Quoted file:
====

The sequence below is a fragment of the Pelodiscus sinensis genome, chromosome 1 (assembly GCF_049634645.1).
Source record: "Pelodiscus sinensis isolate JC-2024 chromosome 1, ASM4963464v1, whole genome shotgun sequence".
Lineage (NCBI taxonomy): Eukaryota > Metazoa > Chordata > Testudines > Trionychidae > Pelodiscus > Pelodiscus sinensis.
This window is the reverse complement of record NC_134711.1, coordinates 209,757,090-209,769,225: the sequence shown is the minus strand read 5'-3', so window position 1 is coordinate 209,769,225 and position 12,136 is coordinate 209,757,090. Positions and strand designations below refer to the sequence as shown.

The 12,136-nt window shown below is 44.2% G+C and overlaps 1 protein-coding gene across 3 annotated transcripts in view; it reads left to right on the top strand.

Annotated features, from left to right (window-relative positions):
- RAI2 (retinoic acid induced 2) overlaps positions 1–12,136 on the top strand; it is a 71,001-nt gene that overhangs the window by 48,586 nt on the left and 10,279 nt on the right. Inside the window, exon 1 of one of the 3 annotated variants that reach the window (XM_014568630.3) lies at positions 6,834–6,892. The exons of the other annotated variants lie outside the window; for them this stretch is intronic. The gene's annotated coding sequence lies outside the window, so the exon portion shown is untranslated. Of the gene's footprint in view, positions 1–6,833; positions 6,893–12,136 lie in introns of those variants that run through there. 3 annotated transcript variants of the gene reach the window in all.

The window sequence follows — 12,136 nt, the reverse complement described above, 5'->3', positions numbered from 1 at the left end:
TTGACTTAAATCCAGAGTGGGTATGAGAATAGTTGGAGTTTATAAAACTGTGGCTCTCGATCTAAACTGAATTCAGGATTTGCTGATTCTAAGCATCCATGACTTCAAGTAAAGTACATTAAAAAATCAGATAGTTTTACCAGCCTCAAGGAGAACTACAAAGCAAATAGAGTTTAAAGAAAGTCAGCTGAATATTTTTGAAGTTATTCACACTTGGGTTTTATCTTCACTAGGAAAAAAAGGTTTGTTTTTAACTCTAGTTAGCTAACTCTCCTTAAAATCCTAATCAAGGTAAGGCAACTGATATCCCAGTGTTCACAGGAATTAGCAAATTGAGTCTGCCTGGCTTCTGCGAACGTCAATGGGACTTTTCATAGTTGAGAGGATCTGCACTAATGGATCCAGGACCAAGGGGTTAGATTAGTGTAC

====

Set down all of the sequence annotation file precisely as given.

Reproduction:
The sequence below is a fragment of the Pelodiscus sinensis genome, chromosome 1 (assembly GCF_049634645.1).
Source record: "Pelodiscus sinensis isolate JC-2024 chromosome 1, ASM4963464v1, whole genome shotgun sequence".
Lineage (NCBI taxonomy): Eukaryota > Metazoa > Chordata > Testudines > Trionychidae > Pelodiscus > Pelodiscus sinensis.
This window is the reverse complement of record NC_134711.1, coordinates 209,757,090-209,769,225: the sequence shown is the minus strand read 5'-3', so window position 1 is coordinate 209,769,225 and position 12,136 is coordinate 209,757,090. Positions and strand designations below refer to the sequence as shown.

The 12,136-nt window shown below is 44.2% G+C and overlaps 1 protein-coding gene across 3 annotated transcripts in view; it reads left to right on the top strand.

Annotated features, from left to right (window-relative positions):
- RAI2 (retinoic acid induced 2) overlaps positions 1–12,136 on the top strand; it is a 71,001-nt gene that overhangs the window by 48,586 nt on the left and 10,279 nt on the right. Inside the window, exon 1 of one of the 3 annotated variants that reach the window (XM_014568630.3) lies at positions 6,834–6,892. The exons of the other annotated variants lie outside the window; for them this stretch is intronic. The gene's annotated coding sequence lies outside the window, so the exon portion shown is untranslated. Of the gene's footprint in view, positions 1–6,833; positions 6,893–12,136 lie in introns of those variants that run through there. 3 annotated transcript variants of the gene reach the window in all.

The window sequence follows — 12,136 nt, the reverse complement described above, 5'->3', positions numbered from 1 at the left end:
TTGACTTAAATCCAGAGTGGGTATGAGAATAGTTGGAGTTTATAAAACTGTGGCTCTCGATCTAAACTGAATTCAGGATTTGCTGATTCTAAGCATCCATGACTTCAAGTAAAGTACATTAAAAAATCAGATAGTTTTACCAGCCTCAAGGAGAACTACAAAGCAAATAGAGTTTAAAGAAAGTCAGCTGAATATTTTTGAAGTTATTCACACTTGGGTTTTATCTTCACTAGGAAAAAAAGGTTTGTTTTTAACTCTAGTTAGCTAACTCTCCTTAAAATCCTAATCAAGGTAAGGCAACTGATATCCCAGTGTTCACAGGAATTAGCAAATTGAGTCTGCCTGGCTTCTGCGAACGTCAATGGGACTTTTCATAGTTGAGAGGATCTGCACTAATGGATCCAGGACCAAGGGGTTAGATTAGTGTAC